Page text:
The Bounty Of 'Bistronomie' : Québec City Chefs And Their Quirky, Youthful Spirit Add A Contemporary Contrast To French Tradition.
By Craig LaBan, Inquirer Restaurant Critic
POSTED: October 09, 2014
The mission to Montreal has become required eating over the last decade, its smoked-meat-and-poutine soul inspiring a generation of hipster-handcraft chefs from Brooklyn to Philly.
But the quest for Québec profond requires a deeper drive into the heart of the province - 21/2 hours northeast to Québec City, where you'll find another metropolis in the midst of its own food revolution.
More intimate than Montreal, and more deeply influenced by the historic stone-walled ramparts of its French-Canadian charm, Québec City has been energized in recent years by a generation of young chefs who have brought edgy bistro kitchens that take full advantage of the region's considerable artisan food bounty, from "ice ciders" to raw milk cheese, exceptional produce, and wild game.
" 'Everything's cool - no worries,' " says Olivier St. Cyr, 30, interpreting his restaurant's name, L'Affair Est Ketchup, which refers to a peculiar Quebécois expression that St. Cyr says stuck from a Heinz commercial in the 1970s.
It's so cool, in fact, that some diners actually arrived by skateboard the night we were at this funky 26-seat storefront bistro on gentrifying Rue St. Joseph, where two homestyle electric stoves sizzle away in the cluttered open kitchen. But Ketchup's chef and co-owner Francois Jobin, 33, a veteran of fancier addresses in Montreal, turns out anything but home cooking on his surprisingly sophisticated blackboard menus.
His blend of seasonality and bold local flavors typifies the quirk and youthful spirit of the "bistronomie" movement that's now redefining the character of Québec's new flavors.
A ruby-rare steak of local red deer came with mashed potatoes sparked by scallions. Perfectly seared wild scallops from Îles-de-la-Madeleine were sublimely sweet alongside celery-root puree. Half a quail arrived with its claws still on, all the better to grip while I stripped the bird clean and devoured a foresty mound of foraged chanterelles and lobster mushrooms.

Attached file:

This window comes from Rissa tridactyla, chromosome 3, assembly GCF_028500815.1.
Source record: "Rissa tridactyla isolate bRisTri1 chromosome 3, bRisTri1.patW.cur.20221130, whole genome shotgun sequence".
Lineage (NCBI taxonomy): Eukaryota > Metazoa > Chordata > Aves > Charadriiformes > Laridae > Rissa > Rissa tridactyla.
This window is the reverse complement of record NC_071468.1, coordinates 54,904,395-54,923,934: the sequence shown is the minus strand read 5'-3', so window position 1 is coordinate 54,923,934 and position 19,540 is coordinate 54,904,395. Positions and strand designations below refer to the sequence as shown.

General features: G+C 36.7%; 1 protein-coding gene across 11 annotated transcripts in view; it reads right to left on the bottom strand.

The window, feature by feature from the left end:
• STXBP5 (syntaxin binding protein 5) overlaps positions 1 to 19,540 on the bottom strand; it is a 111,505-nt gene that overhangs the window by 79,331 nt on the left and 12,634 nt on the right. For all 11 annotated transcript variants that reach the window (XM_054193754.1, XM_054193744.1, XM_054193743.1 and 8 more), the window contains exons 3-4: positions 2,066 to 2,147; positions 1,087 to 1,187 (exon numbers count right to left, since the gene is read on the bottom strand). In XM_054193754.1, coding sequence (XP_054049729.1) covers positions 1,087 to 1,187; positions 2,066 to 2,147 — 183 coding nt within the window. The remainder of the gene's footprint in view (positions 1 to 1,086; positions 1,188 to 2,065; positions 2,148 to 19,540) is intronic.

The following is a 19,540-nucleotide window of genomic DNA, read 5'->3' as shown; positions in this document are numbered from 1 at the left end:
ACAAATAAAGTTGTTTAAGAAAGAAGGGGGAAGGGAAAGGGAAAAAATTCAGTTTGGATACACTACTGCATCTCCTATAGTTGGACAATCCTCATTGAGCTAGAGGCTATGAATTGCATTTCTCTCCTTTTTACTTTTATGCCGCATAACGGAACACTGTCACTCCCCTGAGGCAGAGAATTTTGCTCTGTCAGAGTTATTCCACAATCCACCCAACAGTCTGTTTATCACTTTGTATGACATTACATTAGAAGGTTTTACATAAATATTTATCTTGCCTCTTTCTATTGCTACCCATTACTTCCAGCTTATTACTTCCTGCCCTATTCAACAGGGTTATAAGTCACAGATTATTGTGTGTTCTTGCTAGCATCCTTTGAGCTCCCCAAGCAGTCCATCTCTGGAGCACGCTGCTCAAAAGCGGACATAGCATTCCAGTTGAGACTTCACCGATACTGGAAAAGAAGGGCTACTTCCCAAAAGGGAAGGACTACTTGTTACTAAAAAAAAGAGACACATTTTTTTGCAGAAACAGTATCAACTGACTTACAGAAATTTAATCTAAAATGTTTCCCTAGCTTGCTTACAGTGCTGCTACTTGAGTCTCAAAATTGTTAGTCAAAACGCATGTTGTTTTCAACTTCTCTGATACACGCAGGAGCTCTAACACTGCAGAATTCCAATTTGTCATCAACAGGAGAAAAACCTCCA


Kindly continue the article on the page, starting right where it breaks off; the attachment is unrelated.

With a sweet-tart bottle of "ice cider" from La Face Cachée de la Pomme to wash it down (Québec, is hard-cider heaven), our eating journey beside the St. Lawrence River was off to a stellar start.
As St. Cyr and other chefs note, while their town is awakening to a jolt of contemporary "foodie energy," QC's chefs are still far more influenced by French traditions than the international flavors more prevalent in cosmopolitan Montreal.
You'll find plenty of evidence of that Gallic heritage amid the stone-cobbled streets and Citadelle of scenic Vieux-Québec, whose walled ramparts and steep and narrow streets date to the 17th century. But nowhere is 20th-century French formality still more alive than at elegant Le Continental, where bow-tied waiters are still masters of the booze-ignited flame and the lost art of tableside service.
"This restaurant is really a passion," says owner Mattieu Pettigrew, 35, a longtime waiter who a few years ago bought the 58-year-old restaurant with two other veteran server colleagues. "We aren't just waiters here - we're cooks."
Poof! Fireballs of fragrant flame explode with regularity from tableside carts that quietly trundle throughout the richly paneled dining room, clearly to the delight of our neighbors: "Better than Paris!" the man next to me said with a giggle as he eyed his crepes Suzettes.
The prices are as eye-opening as the pyrotechnics ($70 for a whole Dover sole?!). But few restaurants, even in Paris, still make duck a l'orange for two as good as this one, the crisply roasted bird dismantled, then simmered down in rich Grand Marnier gravy. The Alberta-raised steak au poivre, its 10-ounce sirloin flamed in Cognac, was worth the $44 fee.